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Abandon Hope, All Ye Orioles Fans, For 2020

It’s official: The 2020 Orioles will stink.

That’s not exactly lurching deep into Nostradamus territory. With seasons of 115 and 108 losses as prologue – the worst two years in franchise history -- it’s not a stretch to think that the new season won’t be much better than the last two.

Still, the Orioles pretty much crushed the hopes and dreams of whatever 2020 could be into so much dust with the trades of pitchers Dylan Bundy and Andrew Cashner and second baseman Jonathan Villar.

The Cashner deal in July to the Red Sox for two minor leaguers was a foretaste, not of glory divine, but, instead of a massive rebuild.

Villar, meanwhile, was dealt to the Miami Marlins, in what can only be described as a salary dump, as he was scheduled to make roughly $10 million in the coming season and could be a free agent after that.

However, it’s the trade of Bundy to the Los Angeles Angels for four pitching prospects last week that provides the biggest harbinger of the waiving of a white flag.

While none of these three will likely be enshrined in Cooperstown, what they represented collectively was a sign that the club took the 2020 season seriously and wanted to provide fans a reason to come to Oriole Park.

Instead, general manager Mike Elias has launched a reconstruction project that appears to have multiple years as its length.

Elias, who arrived here after the 2018 season from the Houston Astros organization, seems to have the green light to, in effect, put a wrecking ball to the franchise.

After all, he wasn’t responsible for bringing Villar, Bundy or Cashner to Baltimore, nor hardly any other players who are here for that matter.

So, in theory, Elias has the permission of John and Louis Angelos, the sibling duo who run the club, to tear it all down and start over.

The hopeful result of it all, of course, is that when the reclamation project is done the Orioles will resemble the Astros, who have won a World Series title and an American League pennant in the last three seasons.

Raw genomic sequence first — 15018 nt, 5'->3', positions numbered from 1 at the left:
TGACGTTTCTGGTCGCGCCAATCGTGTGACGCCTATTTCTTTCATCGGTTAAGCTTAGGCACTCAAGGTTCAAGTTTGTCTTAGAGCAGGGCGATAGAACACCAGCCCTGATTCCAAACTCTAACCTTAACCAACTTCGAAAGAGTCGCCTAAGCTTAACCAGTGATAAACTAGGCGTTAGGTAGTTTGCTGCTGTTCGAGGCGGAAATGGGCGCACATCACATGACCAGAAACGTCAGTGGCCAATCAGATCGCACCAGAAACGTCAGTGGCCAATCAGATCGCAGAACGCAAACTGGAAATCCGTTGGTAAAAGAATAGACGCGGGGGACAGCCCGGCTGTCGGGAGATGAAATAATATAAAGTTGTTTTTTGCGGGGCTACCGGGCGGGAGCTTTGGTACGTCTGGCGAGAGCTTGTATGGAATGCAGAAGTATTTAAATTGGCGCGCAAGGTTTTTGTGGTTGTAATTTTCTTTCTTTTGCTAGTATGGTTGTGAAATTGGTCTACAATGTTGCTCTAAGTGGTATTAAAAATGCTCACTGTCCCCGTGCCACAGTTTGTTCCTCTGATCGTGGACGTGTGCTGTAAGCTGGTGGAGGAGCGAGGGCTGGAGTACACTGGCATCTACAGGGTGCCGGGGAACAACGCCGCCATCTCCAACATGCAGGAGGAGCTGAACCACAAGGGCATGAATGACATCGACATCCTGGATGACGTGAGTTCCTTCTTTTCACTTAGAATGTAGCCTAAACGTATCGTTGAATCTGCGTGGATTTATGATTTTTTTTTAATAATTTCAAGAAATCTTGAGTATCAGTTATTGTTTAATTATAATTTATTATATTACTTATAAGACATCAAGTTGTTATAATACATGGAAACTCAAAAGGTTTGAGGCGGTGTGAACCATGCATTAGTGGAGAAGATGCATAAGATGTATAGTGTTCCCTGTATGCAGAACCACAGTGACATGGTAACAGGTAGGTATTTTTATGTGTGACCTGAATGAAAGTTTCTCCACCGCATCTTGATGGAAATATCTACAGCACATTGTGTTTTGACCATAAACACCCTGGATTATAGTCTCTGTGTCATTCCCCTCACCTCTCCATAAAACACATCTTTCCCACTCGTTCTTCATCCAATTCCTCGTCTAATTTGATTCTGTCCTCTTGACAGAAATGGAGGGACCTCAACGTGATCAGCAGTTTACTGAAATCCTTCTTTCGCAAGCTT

And that’s all well and good, but that kind of thinking leads one to wonder a couple of things.

First, what if Elias is wrong? His pedigree, from such a successful organization, is admittedly impressive, but Elias has never run an organization before.

He has already rubbed some feathers within the franchise the wrong way with his dismissal of longtime scouts and employees. Meanwhile, attendance was at an all-time low, in 2019 and that’s when there was hope, albeit minimal.

And that brings us to the second question, which is why would anyone go to see what pledges to be a mess?

One of the joys of the winter for baseball fans is the hope that your team has a chance to contend, an opportunity to make the coming spring, summer and maybe fall meaningful.

The current forecast calls for winter to last well past April, June or September. And asking Orioles fans to weather this may be a bit too much.

And that’s how I see it for this week. You can reach us via email with your questions and comments at Sports at Large at gmail.com. And follow me on Twitter at Sports at Large.

Until next week, for all of us here, I’m Milton Kent. Thanks for listening and enjoy the games.

Milton Kent hosted the weekly commentary Sports at Large from its creation in 2002 to its finale in July 2013. He has written about sports locally and nationally since 1988, covering the Baltimore Orioles, University of Maryland men's basketball, women's basketball and football, the Washington Wizards, the NBA, men's and women's college basketball and sports media for the Baltimore Sun and AOL Fanhouse. He has covered the World Series, the American and National League Championship Series, the NFL playoffs, the NBA Finals and 17 NCAA men's and women's Final Fours. He currently teaches journalism at Morgan State University.